Friday, May 17, 2013

Andrew Sullivan and Charles Murray on Richwine

Here is an interesting article from
 about Jason Richwine who left the Heritage Foundation controversially. This follows this post about Justin Bieber in Turkey.  In the meantime, you can read two very interesting books HERE.
Andrew Sullivan and Charles Murray on Richwine

Andrew Sullivan blogs:

I should know better than to bring this up again. But the effective firing of a researcher, Heritage’s Jason Richwine, because of his Harvard dissertation should immediately send up red flags about intellectual freedom. ...

What I do want to insist is that the premise behind almost all the attacks – that there is no empirical evidence of IQ differences between broad racial categories – is not true. It is true (pdf), if you accept the broad racial categories Americans use as shorthand for a bewilderingly complex DNA salad (a big if, of course). There’s no serious debate about that. The serious debate is about what importance to assign to the concept of “IQ” and about the possible reasons for the enduring discrepancies: environment, nurture, culture, or genes – or some variation of them all?

... But the core point about any dissertation is a simple one: does it hold up under scholarly scrutiny? Richard Zeckhauser, the Frank P. Ramsey Professor of Political Economy at Harvard, is on record as saying that “Jason’s empirical work was careful. Moreover, my view is that none of his advisors would have accepted his thesis had he thought that his empirical work was tilted or in error.” One of those advisors was the very serious and very liberal scholar Christopher Jencks.

I haven’t had time to read the thing, and some have cast aspersions on it after a browse. But it is abhorrent to tar someone researching data as a racist and hound him out of a job simply because of his results, honestly discovered and analyzed. ...

But the idea that natural selection and environmental adaptation stopped among human beings the minute we emerged in the planet 200,000 years ago – and that there are no genetic markers for geographical origin or destination – is bizarre. It would be deeply strange if Homo sapiens were the only species on earth that did not adapt to different climates, diseases, landscapes, and experiences over hundreds of millennia. We see such adaptation happening very quickly in the animal kingdom. Our skin color alone – clearly a genetic adaptation to climate – is, well, right in front of one’s nose.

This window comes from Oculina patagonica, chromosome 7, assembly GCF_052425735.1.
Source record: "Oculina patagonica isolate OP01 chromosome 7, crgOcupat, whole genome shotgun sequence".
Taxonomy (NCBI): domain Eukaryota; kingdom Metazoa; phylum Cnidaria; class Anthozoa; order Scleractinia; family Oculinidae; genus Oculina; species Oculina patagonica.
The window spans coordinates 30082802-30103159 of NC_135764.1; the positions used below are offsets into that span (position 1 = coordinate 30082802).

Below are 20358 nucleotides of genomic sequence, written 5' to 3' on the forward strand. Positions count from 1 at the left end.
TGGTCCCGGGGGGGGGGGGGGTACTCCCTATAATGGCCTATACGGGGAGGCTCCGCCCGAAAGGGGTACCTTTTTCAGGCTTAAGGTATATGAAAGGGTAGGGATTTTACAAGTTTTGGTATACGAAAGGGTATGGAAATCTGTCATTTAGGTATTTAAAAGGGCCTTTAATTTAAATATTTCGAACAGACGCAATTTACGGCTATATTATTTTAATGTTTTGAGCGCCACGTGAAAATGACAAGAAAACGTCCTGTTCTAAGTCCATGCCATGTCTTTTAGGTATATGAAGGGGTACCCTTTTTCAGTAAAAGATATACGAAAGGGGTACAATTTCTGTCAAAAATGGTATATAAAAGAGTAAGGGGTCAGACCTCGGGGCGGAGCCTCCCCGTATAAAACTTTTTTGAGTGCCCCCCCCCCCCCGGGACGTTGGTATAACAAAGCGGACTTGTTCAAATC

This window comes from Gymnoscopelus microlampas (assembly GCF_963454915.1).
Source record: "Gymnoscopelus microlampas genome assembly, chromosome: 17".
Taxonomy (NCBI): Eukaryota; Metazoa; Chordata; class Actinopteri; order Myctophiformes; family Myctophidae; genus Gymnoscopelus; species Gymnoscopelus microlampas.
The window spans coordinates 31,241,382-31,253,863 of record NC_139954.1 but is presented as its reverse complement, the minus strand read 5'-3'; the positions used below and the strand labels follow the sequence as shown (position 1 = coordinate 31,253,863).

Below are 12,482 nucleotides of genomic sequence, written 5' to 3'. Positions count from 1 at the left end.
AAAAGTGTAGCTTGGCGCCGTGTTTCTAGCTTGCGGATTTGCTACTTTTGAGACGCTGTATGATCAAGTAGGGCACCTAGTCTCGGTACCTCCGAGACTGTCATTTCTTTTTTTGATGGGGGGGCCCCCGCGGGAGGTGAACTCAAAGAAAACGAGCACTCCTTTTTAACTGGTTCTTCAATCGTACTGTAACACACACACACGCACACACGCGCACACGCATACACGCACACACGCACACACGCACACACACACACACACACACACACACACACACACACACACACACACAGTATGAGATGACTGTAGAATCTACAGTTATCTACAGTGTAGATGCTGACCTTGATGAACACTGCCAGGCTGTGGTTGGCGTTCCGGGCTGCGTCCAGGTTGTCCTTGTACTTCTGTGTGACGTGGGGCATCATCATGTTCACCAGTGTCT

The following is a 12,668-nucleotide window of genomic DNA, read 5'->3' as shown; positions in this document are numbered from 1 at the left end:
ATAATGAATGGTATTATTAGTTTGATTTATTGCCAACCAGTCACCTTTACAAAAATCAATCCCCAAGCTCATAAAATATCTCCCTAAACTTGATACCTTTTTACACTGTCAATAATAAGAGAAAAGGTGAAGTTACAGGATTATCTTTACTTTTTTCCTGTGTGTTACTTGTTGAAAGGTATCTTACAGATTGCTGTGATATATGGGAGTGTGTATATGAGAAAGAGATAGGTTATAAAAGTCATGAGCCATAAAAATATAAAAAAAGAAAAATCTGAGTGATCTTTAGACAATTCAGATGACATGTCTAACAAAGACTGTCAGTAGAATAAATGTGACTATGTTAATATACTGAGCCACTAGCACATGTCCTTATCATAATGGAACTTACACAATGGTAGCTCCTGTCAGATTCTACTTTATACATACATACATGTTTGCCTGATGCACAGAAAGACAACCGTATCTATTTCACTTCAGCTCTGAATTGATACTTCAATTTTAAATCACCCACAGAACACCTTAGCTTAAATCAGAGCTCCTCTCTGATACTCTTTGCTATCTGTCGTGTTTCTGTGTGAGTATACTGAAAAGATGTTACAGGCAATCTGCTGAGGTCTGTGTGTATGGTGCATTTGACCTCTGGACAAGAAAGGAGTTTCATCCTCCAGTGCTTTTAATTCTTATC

But what the Harvard students are saying is worse than creating a straw man. They are saying that even if it is true that there are resilient differences in IQ in broad racial groupings, such things should not be studied at Harvard because their “end result can only be furthering discrimination.” You can’t have a more explicit attack on intellectual freedom than that. They even seem to want the PhD to be withdrawn. ...

That’s my view in a nutshell. What on earth are these “liberals” so terrified of, if not the truth? ...

But please don’t say truly stupid things like race has no biological element to it or that there is no data on racial differences in IQ (even though those differences are mild compared with overwhelming similarity). Denying empirical reality is not a good thing in any circumstance. In a university context, it is an embrace of illiberalism at its most pernicious and seductive: because its motives are good.

Charles Murray writes in National Review:

In Defense of Jason Richwine

His resignation is emblematic of a corruption that has spread throughout American intellectual discourse.

... I have a personal interest in this story because Jason Richwine was awarded a fellowship from my employer, the American Enterprise Institute, in 2008–09, and I reviewed the draft of his dissertation. A rereading of the dissertation last weekend confirmed my recollection that Richwine had meticulously assembled and analyzed the test-score data, which showed exactly what he said they showed: mean IQ-score differences between Latinos and non-Latino whites, found consistently across many datasets and across time after taking factors such as language proficiency and cultural bias into account. I had disagreements then and now about his policy recommendations, but not about the empirical accuracy of his research or the scholarly integrity of the interpretations with which I disagreed.

In resigning, Dr. Richwine joins distinguished company. The most famous biologist in the world, James D. Watson, was forced to retire from Cold Spring Harbor Laboratory in 2007 because of a factually accurate remark to a British journalist about low IQ scores among African blacks. In 2006, Larry Summers, president of Harvard, had to resign after a series of attacks that began with his empirically well-informed remarks about gender differences. These are just the most visible examples of a corruption that has spread throughout American intellectual discourse: If you take certain positions, you will be cast into outer darkness. Whether your statements are empirically accurate is irrelevant.

In academia, only the tenured can safely write on these topics. Assistant professors know that their chances of getting tenure will be close to zero if they publish politically incorrect findings on climate change, homosexuality, race differences, gender differences, or renewable energy. Their chances will not be much higher if they have published anything with a distinctly conservative perspective of any sort. To borrow George Orwell’s word, they will have proved themselves to be guilty of crimethink.

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